News / Toronto

Toronto Zoo, striking staff head back to the table

Contract talks broke down last week over a guarantee for a minimum number of permanent staff jobs.

Striking Toronto Zoo staff members walk the picket line outside the facility's main entrance on Thursday, May 11.

METROLAND MEDIA/ STAFF

Striking Toronto Zoo staff members walk the picket line outside the facility's main entrance on Thursday, May 11.

Negotiators for the shuttered Toronto Zoo and more than 400 striking staff are going back to the bargaining table, sources say.

The talks, slated to restart at 2 p.m. Thursday, will raise hopes for a settlement to end the week-old strike and get the city-owned attraction and animal research-and-breeding facility back open to the public.

Zoo staff walked off the job last Thursday after negotiations broke down, primarily over a two-decade-old contract guarantee that the attraction and animal research-and-breeding facility must employ a minimum of 150 permanent, full-time staff.

The city-owned facility currently has 183 such staff plus more than 170 seasonal workers. As well as veterinarians and keepers, those on strike include maintenance and concession staff.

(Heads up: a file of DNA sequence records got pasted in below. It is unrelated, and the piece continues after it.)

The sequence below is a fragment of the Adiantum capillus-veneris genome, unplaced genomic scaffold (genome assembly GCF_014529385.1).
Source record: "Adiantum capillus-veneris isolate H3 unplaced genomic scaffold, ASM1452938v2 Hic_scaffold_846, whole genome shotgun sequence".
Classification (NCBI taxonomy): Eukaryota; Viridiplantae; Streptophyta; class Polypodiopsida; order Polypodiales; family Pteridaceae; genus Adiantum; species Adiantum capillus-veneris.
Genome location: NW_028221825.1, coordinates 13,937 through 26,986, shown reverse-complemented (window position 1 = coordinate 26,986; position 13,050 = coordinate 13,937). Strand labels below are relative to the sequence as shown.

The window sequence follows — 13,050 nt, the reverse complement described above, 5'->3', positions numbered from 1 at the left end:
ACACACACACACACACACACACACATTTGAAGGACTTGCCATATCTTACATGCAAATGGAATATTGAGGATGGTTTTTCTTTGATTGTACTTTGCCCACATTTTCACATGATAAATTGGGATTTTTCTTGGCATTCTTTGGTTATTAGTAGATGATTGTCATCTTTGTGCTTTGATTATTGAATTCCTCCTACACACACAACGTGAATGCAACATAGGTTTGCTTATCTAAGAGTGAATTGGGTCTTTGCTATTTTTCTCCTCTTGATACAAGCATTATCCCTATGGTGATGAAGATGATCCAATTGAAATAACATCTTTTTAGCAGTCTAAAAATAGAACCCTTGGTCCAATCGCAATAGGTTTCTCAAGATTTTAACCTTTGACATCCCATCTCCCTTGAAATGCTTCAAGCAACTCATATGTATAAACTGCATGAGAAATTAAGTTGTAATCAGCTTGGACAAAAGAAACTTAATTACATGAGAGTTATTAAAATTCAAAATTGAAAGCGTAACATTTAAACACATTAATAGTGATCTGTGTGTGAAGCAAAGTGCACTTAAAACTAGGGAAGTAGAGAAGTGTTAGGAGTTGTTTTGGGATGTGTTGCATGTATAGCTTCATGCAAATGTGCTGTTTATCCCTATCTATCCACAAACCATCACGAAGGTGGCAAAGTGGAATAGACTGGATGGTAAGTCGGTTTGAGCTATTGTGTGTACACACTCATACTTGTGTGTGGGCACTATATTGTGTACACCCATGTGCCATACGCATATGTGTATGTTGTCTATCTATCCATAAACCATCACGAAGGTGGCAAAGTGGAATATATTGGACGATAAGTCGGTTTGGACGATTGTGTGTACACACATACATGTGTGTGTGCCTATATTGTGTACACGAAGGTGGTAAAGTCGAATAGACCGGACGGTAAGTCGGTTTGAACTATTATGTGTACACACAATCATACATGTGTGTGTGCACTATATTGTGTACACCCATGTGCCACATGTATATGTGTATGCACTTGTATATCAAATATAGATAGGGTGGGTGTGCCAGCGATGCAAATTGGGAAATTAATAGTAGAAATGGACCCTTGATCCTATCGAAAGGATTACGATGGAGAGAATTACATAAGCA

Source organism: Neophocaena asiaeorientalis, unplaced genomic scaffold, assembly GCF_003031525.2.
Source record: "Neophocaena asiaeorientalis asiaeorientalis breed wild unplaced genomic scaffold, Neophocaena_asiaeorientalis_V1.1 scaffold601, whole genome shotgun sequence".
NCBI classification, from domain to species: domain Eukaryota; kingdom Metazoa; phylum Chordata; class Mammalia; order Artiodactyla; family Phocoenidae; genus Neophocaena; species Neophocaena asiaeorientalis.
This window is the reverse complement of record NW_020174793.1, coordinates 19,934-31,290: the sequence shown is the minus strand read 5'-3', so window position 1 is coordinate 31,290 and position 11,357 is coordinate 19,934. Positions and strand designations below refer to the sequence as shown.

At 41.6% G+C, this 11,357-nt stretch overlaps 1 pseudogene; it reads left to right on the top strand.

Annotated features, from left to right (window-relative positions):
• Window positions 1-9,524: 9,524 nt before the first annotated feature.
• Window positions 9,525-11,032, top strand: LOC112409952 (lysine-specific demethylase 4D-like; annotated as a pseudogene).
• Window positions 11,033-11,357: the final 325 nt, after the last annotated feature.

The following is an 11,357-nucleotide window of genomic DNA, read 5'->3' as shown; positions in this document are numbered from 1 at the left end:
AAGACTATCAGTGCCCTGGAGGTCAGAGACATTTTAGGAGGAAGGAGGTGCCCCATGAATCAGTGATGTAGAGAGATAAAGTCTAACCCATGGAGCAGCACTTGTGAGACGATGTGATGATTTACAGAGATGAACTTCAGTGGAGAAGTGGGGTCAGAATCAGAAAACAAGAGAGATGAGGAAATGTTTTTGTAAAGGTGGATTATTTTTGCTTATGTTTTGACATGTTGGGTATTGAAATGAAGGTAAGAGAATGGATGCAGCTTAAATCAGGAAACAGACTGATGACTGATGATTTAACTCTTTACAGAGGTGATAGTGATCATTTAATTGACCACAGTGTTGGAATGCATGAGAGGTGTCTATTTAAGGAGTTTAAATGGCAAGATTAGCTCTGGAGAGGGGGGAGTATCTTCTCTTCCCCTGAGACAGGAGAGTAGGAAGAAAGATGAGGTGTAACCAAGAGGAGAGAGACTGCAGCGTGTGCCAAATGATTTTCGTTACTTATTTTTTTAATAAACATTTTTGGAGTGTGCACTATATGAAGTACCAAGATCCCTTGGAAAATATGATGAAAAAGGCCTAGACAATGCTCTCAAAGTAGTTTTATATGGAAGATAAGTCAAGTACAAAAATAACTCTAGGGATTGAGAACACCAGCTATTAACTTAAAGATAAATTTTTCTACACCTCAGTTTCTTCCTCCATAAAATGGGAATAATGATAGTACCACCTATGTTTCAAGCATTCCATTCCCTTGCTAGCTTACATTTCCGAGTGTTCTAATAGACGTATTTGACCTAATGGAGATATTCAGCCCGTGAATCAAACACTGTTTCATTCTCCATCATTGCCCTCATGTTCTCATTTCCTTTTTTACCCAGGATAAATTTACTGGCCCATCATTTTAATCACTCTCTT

McKenzie, a zookeeper for Vancouver Island marmots, has said the job-security provision is vital to the zoo remaining more than “an amusement and attraction” with 5,000 animals.

“We can’t continue to be a world leader and do the work we do . . . saving species from extinction, if we don’t have job security, and the employer refuses to negotiate that item,” she told the Star on the picket line last week.

Jennifer Tracey, the zoo’s senior communications director, said last Friday that the zoo is “resolute” that it will not renew the minimum staffing provision and denied the attempt to remove it from the contract weakens workers’ job security.

“We have been clear during bargaining and remain resolute that we will not entertain the union’s additional proposals that would essentially reinstate absolute job security for 150 permanent unionized employees regardless of the circumstances,” Tracey told the Star in an email.

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